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When Genius Failed: The Rise and Fall of Long Term Capital Management

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Compelling . . . The fund was long cloaked in secrecy, making the story of its rise . . . and its ultimate destruction that much more fascinating.” The author attempts to give the reader insight into the personalities of the LTCM members, and his descriptions of them work to a certain degree. Such insight is necessary to gain a proper understanding of their behavior. But a description of their overt behavior and demeanor still leaves the reader wanting as to whether their appearance, i.e. the way they portrayed themselves to others, did reflect what they truly believed inside. Was their behavior part of their salesmanship, a conscious strategy to portray themselves as savvy business people who had great insight into the workings of the financial markets, masking their hidden insecurities on these workings? Or was their behavior reflective of what they truly were, i.e. individuals who through their training in finance and mathematics, were confident in themselves and in the concept of LTCM. For example, was John Meriwether indeed a quiet, private individual with a "steel-trapped" mind as the author portrays him, or was this merely a facade that Meriwether thought would give him a sphinx-like aura of mystery? And if the latter is true, why did Meriwether think that such behavior was ne America’s impending pension problem is brutally simple: private companies and governments have pledged to provide retirement income and health care for workers, but have not set aside the Continue reading »

In the 1990s it was hip to invest in hedge funds. People saw them as new, exciting, and above all incredibly profitable financial products. Many wealthy individuals and companies wanted desperately to get a piece of the pie.

LTCM uses more and more leverage to maximize profits.

Roger] Lowenstein has written a squalid and fascinating tale of world-class greed and, above all, hubris." --BusinessWeek This compelling academic approach effectively lured investors and contributed to LTCM's resounding success. Hedge funds grew in popularity in the 1990s, but LTCM still outperformed. Lowenstein's analysis of the LTCM crisis provides valuable lessons for those in the financial sector."

But on the Wednesday afternoon of September 2-3, 1998, Long-Term did not seem small. On account of a crisis at LTCM, McDonough had summoned— invited," in the Fed's restrained idiom-the heads of every major Wall Street bank. For the first Meriwether hired the very best financial minds in the world at the moment – Myron S. Scholes and Robert C. Merton (who shared the Nobel Prize in Economic Studies in 1997) – and acted like it. Lawrence Summers, now the U.S. Treasury secretary , told The Wall Street Journal after the crash, "The efficient market hypothesis is the most remarkable error in the history of economic theory.”Investors should always avoid leverage while investing. Warren Buffett does not call derivatives “Weapons of Mass Destruction” without reason. Warren has always advised Berkshire Hathaway shareholders and investor around the world to avoid borrowing for investing. In his 2014 letter, Warren writes: a b c d e f "Too Interconnected to Fail?" Stephen Slivinski, senior editor of Region Focus, quarterly publication of the Federal Reserve Branch of Richmond [Virginia], which is the 5th of 12 districts of the U.S. Federal Reserve system, Summer 2009. When losses mount, leveraged investors such as Long-Term are forced to sell, lest their losses overwhelm them. When a firm has to sell in a market without buyers, prices run to the extremes beyond the bell curve.” As a result, the company recruited prominent figures in the business world, notably two 1997 Nobel Prize winners, Myron S. Scholes and Robert C. Merton. A: Yes. Some of Meriwether’s former partners, who are partners with him now in a new venture, asked me to make changes because they thought sections of the book would be harmful to their future fund-raising efforts. We, of course,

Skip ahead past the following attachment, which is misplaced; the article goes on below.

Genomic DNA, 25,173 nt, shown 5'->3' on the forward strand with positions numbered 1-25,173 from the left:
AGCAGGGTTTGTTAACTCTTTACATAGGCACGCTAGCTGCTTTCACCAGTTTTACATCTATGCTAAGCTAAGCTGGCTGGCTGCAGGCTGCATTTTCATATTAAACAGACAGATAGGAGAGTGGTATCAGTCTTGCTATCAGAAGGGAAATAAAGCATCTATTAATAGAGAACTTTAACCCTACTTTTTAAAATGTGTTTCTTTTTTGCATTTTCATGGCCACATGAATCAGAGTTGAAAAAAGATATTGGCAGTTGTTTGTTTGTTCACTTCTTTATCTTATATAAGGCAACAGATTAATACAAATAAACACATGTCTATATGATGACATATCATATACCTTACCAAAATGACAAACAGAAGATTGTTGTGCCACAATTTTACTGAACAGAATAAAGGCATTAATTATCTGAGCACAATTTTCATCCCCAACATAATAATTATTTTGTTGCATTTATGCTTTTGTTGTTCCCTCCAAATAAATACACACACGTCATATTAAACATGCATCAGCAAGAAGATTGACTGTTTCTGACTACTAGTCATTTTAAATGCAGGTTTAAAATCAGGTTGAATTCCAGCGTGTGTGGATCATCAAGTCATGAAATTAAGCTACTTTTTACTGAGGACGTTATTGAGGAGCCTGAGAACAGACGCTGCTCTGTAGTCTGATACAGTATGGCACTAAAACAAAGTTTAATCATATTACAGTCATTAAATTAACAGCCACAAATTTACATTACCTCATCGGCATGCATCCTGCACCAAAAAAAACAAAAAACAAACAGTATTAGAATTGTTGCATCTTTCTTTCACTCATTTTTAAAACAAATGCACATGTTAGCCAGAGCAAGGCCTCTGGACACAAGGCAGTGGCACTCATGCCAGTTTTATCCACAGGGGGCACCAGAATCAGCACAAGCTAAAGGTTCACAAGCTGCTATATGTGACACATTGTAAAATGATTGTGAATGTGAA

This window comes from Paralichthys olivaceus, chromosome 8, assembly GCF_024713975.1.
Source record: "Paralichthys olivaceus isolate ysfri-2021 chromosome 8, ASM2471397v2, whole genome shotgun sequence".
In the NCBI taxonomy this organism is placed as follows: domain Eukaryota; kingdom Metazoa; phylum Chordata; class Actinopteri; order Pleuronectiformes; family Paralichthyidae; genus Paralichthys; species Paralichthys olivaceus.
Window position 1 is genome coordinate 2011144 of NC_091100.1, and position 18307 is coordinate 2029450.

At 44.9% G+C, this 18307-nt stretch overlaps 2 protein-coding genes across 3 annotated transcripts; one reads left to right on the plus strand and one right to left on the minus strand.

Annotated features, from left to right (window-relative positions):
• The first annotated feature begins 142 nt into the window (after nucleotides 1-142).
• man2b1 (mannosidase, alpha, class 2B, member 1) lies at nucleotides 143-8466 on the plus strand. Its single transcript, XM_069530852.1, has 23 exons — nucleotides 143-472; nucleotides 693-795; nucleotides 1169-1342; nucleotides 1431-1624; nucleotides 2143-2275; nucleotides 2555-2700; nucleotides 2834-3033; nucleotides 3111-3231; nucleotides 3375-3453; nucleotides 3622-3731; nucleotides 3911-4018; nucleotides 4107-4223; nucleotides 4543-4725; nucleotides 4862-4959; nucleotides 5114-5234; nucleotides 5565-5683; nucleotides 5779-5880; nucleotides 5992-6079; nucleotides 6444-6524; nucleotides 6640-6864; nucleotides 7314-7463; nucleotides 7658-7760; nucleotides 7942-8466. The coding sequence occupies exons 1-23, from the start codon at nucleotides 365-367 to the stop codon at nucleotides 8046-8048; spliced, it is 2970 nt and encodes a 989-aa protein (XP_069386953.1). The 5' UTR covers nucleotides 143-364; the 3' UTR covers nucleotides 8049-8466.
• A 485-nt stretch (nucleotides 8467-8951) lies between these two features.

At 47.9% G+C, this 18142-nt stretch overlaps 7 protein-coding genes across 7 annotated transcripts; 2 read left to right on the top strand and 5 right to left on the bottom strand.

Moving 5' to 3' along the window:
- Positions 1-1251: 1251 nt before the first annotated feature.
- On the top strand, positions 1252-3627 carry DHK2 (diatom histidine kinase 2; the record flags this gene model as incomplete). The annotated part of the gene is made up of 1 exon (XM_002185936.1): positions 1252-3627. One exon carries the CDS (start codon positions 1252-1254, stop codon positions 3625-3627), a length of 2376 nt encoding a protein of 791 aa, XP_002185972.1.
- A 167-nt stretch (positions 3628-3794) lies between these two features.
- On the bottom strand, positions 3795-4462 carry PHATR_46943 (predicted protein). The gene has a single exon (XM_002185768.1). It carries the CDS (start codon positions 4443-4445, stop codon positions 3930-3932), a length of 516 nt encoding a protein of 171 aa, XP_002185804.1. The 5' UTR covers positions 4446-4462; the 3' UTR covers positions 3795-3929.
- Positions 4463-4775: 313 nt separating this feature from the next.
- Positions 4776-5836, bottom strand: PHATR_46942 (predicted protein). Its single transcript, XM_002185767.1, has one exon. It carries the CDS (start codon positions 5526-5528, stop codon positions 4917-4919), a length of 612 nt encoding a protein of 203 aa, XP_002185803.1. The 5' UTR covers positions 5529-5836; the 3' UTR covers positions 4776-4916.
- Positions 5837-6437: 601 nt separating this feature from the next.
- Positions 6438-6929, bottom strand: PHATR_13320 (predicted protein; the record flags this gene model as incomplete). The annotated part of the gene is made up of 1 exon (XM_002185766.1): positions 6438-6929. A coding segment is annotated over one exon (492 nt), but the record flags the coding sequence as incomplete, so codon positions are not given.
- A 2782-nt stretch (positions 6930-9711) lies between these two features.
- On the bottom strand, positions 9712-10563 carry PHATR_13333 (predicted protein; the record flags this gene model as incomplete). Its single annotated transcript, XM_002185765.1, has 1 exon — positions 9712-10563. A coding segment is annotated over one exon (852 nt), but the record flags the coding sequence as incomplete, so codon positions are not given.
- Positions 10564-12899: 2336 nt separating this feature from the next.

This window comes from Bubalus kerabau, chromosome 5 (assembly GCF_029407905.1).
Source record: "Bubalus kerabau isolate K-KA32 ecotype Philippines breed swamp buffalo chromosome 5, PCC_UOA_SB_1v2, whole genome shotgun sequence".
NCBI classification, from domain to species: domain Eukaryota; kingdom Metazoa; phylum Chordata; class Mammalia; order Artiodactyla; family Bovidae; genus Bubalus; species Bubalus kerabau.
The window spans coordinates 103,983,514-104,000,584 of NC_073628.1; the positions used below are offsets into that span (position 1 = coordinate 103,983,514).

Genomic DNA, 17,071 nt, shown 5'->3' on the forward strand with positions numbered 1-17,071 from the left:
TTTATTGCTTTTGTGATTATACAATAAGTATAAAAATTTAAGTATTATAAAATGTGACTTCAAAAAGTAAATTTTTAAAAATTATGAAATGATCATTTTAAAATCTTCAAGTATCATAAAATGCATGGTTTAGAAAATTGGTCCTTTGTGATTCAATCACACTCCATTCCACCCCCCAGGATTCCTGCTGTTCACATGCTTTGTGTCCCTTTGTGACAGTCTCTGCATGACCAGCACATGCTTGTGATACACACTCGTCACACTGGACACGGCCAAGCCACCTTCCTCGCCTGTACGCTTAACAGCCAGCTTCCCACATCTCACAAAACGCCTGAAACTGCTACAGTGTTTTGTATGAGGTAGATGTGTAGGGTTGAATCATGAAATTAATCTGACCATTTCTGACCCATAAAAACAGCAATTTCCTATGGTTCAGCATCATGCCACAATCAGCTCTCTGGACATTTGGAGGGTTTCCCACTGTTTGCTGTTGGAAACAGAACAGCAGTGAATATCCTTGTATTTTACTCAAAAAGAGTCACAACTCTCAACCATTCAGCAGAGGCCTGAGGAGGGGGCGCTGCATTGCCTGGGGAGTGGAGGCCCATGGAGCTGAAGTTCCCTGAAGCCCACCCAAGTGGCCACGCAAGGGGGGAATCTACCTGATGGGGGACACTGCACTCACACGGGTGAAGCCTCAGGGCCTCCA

Do you know the story of Icarus? He was given a pair of wings that allowed him to fly, and he took full advantage. Unfortunately for him, he got a little carried away. Despite warnings not to, he proceeded to fly as high as he could, so high that the sun started to melt the wax that held his wings together. Within seconds, his wings fell apart and he plunged to his death.


Many investors in the initial euphoria forget this basic premise and invest in derivatives like futures & options. LTCM managers learned the effects of leverage by paying up with their careers, social positions apart from personal investments in LTCM. Common investors also many times suffer heavy losses in derivatives. As expected, the initial success of LTCM dwarfed its competitors: it had annualized return of 21% in the first year of its existence, 43% in the second, and 41% in the third. Hedge funds bet on tiny discrepancies between the present and future price of financial products, which means that they need large investments to make any significant profits. In this case, the shot was Long-Term Capital Management, a private investment partnership with its headquarters in Greenwich, Connecticut a posh suburb some forty miles from Wall Street. LTCM managed money for only one

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